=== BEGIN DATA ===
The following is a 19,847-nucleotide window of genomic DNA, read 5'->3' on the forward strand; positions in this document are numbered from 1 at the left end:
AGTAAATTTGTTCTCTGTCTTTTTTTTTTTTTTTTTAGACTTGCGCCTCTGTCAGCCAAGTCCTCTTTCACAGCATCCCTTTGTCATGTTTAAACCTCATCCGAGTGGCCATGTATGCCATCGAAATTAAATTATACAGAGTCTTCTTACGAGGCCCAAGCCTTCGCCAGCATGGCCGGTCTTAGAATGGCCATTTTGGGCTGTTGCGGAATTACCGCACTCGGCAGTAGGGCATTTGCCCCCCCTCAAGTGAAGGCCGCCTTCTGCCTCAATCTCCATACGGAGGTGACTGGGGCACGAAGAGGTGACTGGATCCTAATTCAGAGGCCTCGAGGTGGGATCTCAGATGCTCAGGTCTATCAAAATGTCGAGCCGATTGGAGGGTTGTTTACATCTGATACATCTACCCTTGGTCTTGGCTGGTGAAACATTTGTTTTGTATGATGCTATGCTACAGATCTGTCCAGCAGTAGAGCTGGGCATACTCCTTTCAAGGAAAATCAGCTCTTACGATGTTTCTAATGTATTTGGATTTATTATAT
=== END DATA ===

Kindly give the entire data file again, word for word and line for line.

The following is a 19,847-nucleotide window of genomic DNA, read 5'->3' on the forward strand; positions in this document are numbered from 1 at the left end:
AGTAAATTTGTTCTCTGTCTTTTTTTTTTTTTTTTTAGACTTGCGCCTCTGTCAGCCAAGTCCTCTTTCACAGCATCCCTTTGTCATGTTTAAACCTCATCCGAGTGGCCATGTATGCCATCGAAATTAAATTATACAGAGTCTTCTTACGAGGCCCAAGCCTTCGCCAGCATGGCCGGTCTTAGAATGGCCATTTTGGGCTGTTGCGGAATTACCGCACTCGGCAGTAGGGCATTTGCCCCCCCTCAAGTGAAGGCCGCCTTCTGCCTCAATCTCCATACGGAGGTGACTGGGGCACGAAGAGGTGACTGGATCCTAATTCAGAGGCCTCGAGGTGGGATCTCAGATGCTCAGGTCTATCAAAATGTCGAGCCGATTGGAGGGTTGTTTACATCTGATACATCTACCCTTGGTCTTGGCTGGTGAAACATTTGTTTTGTATGATGCTATGCTACAGATCTGTCCAGCAGTAGAGCTGGGCATACTCCTTTCAAGGAAAATCAGCTCTTACGATGTTTCTAATGTATTTGGATTTATTATAT